‘Duare Nodi’? Durga Puja ‘tarpan’ offered on waterlogged streets in Bengal's Ghatal

Mahalaya marks the end of ‘Pitri Pakshya’, or the 16-day lunar day period when Hindus pay homage to their ancestors (Pitrs) by offering food, money, and other gifts as a sign of reverence.
Arup Bera – a resident of Ward 2 of the Ghatal municipality area – was seen traversing the flooded streets near his home to offer ‘tarpan’ on Mahalaya 
Arup Bera – a resident of Ward 2 of the Ghatal municipality area – was seen traversing the flooded streets near his home to offer ‘tarpan’ on Mahalaya 
Published on Oct 07, 2021 03:01 PM IST
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Written by Joydeep Bose | Edited by Avik Roy, Hindustan Times, New Delhi

In videos that went viral on social media on Wednesday, a resident of Ghatal locality in West Bengal's West Medinipur district was seen offering ‘tarpan’ on the auspicious occasion of Mahalaya on waterlogged streets near his home, which resembled a river. The customary ‘tarpan’ is a ritual held on Mahalaya, at the onset of Durga Puja festivities, when lakhs of people each year pay their obeisance to their forefathers marking the end of ‘Pitri Pakshya’ on the banks of the river Hooghly or other rivers and water bodies – the latest addition to these being waterlogged streets.

Arup Bera – a resident of Ward 2 of the Ghatal municipality area – was seen on Wednesday traversing the flooded streets near his home only to offer ‘tarpan’ on murky waters which were reminiscent of the Bhagirathi-Hooghly riverine system, where lakhs of people observed the same ritual earlier that day.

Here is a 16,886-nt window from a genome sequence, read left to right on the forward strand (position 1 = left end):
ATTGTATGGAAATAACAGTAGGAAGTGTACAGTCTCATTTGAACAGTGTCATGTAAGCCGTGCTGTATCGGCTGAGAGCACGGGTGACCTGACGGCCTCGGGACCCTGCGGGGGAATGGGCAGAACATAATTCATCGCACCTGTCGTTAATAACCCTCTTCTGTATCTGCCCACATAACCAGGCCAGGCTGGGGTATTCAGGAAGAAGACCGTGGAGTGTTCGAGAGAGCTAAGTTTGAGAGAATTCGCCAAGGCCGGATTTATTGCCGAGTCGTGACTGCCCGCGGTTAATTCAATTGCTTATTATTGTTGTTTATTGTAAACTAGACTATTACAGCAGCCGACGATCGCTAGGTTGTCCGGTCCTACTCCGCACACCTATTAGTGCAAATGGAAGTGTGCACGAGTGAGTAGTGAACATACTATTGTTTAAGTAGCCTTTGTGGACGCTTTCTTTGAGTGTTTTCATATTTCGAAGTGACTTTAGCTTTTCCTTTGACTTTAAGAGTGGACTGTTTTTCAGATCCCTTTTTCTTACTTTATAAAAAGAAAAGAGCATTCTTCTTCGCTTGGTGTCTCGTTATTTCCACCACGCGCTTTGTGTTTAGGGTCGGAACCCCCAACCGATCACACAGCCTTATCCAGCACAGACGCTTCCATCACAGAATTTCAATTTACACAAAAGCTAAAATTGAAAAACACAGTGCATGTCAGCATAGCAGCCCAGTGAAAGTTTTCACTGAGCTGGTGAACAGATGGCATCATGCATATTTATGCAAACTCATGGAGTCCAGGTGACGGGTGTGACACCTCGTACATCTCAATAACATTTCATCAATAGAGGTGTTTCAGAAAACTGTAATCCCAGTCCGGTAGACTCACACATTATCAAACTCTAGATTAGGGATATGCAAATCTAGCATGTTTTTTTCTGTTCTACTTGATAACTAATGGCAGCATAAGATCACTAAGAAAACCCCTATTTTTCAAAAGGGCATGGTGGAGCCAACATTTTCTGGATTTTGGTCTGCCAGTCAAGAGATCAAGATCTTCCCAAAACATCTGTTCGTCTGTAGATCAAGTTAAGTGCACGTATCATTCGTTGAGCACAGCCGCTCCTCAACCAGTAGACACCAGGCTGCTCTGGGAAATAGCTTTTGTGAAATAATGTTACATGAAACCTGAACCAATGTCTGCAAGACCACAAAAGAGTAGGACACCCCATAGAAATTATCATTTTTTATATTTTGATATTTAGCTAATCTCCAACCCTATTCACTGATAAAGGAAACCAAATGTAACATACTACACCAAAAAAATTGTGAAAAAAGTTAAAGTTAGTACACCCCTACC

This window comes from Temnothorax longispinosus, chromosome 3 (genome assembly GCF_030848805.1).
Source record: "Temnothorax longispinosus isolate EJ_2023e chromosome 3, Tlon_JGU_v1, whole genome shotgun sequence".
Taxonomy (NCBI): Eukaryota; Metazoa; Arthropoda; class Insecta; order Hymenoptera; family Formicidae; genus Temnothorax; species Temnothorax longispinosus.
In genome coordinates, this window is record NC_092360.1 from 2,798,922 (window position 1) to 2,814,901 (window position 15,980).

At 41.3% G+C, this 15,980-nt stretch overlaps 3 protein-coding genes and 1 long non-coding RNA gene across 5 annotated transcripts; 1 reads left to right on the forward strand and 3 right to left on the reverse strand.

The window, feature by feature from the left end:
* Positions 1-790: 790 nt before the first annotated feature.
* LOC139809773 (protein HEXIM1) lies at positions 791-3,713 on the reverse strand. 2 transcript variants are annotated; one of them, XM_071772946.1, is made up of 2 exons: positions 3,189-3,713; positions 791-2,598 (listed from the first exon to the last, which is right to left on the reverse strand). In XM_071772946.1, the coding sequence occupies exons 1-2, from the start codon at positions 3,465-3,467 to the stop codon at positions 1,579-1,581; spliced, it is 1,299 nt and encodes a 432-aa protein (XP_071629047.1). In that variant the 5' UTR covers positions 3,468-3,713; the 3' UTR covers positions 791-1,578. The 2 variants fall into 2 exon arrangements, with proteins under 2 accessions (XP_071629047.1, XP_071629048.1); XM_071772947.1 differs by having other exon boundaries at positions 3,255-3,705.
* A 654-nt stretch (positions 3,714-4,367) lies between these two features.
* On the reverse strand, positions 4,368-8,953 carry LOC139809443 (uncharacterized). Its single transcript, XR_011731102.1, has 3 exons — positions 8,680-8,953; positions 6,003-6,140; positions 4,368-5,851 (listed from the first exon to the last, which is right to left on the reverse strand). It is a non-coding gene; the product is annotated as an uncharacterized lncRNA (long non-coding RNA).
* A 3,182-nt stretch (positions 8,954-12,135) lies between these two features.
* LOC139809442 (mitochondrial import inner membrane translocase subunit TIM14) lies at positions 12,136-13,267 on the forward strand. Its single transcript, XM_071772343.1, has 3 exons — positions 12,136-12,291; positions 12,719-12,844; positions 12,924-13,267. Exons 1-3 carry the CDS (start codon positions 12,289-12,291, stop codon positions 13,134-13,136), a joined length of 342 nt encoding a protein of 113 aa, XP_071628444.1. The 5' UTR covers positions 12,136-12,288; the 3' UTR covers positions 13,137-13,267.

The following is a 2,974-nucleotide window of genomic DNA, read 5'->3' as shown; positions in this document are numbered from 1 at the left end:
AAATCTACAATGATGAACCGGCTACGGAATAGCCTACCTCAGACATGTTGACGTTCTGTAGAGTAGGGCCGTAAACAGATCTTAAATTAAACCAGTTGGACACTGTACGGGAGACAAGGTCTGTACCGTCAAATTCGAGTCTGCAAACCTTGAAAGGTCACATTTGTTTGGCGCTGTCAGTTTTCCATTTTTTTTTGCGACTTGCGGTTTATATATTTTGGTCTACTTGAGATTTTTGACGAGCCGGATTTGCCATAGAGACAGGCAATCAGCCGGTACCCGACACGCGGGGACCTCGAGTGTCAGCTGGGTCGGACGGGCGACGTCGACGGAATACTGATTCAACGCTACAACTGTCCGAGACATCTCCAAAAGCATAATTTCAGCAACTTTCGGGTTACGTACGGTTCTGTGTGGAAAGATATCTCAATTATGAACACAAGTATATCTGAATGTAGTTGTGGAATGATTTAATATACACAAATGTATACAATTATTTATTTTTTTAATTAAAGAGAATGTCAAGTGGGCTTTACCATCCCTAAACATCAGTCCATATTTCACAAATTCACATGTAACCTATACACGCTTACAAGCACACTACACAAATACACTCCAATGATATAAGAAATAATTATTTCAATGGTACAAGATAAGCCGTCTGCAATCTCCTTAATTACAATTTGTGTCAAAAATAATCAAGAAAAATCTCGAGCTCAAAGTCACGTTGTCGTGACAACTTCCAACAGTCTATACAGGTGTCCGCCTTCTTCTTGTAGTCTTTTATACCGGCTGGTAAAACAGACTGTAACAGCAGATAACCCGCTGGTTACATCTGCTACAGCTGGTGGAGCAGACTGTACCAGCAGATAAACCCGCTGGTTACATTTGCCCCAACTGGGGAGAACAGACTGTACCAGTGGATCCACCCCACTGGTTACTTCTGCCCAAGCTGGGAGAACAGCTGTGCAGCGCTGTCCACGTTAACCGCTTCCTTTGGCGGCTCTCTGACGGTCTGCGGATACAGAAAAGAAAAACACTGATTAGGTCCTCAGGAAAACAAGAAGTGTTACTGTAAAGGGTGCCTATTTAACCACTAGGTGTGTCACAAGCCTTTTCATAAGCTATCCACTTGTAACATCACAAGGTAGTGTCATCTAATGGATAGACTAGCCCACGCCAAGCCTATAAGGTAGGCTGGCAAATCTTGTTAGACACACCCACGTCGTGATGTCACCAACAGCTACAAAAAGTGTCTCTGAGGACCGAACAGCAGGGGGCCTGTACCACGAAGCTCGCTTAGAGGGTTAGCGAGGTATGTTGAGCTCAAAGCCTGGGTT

According to reports, the residents of Ghatal usually offer their ‘tarpan’ every year on the Shilabati river (also known as ‘Shilai’), which flows through the districts of Bankura and West Medinipur in West Bengal. However, the region was flooded due to heavy rains this year, which kept the busy town squares entirely waterlogged. Streets across as many as 14 of the 17 municipal wards in Ghatal reportedly remain under water.

Also Read | Mahalaya: Birendra Krishna Bhadra heralds the arrival of Durga Puja; here's why an age-old tradition still inspires hope

Mahalaya marks the end of ‘Pitri Pakshya’, or the 16-day lunar day period when Hindus pay homage to their ancestors (Pitrs) by offering food, money, and other gifts as a sign of reverence. Although it holds a special significance in the age-old cultural tradition of West Bengal ahead of Durga Puja, the day was solemn under the shadow of a doubt this year.

On the one hand, the heavy rainfall across the state in recent days left multiple districts – including East and West Medinipur, and wide swathes of land in Howrah and Hooghly – waterlogged; on the other, the coronavirus disease (Covid-19) pandemic has virtually ensured that muted celebrations take place throughout the festive season.

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Saturday, December 04, 2021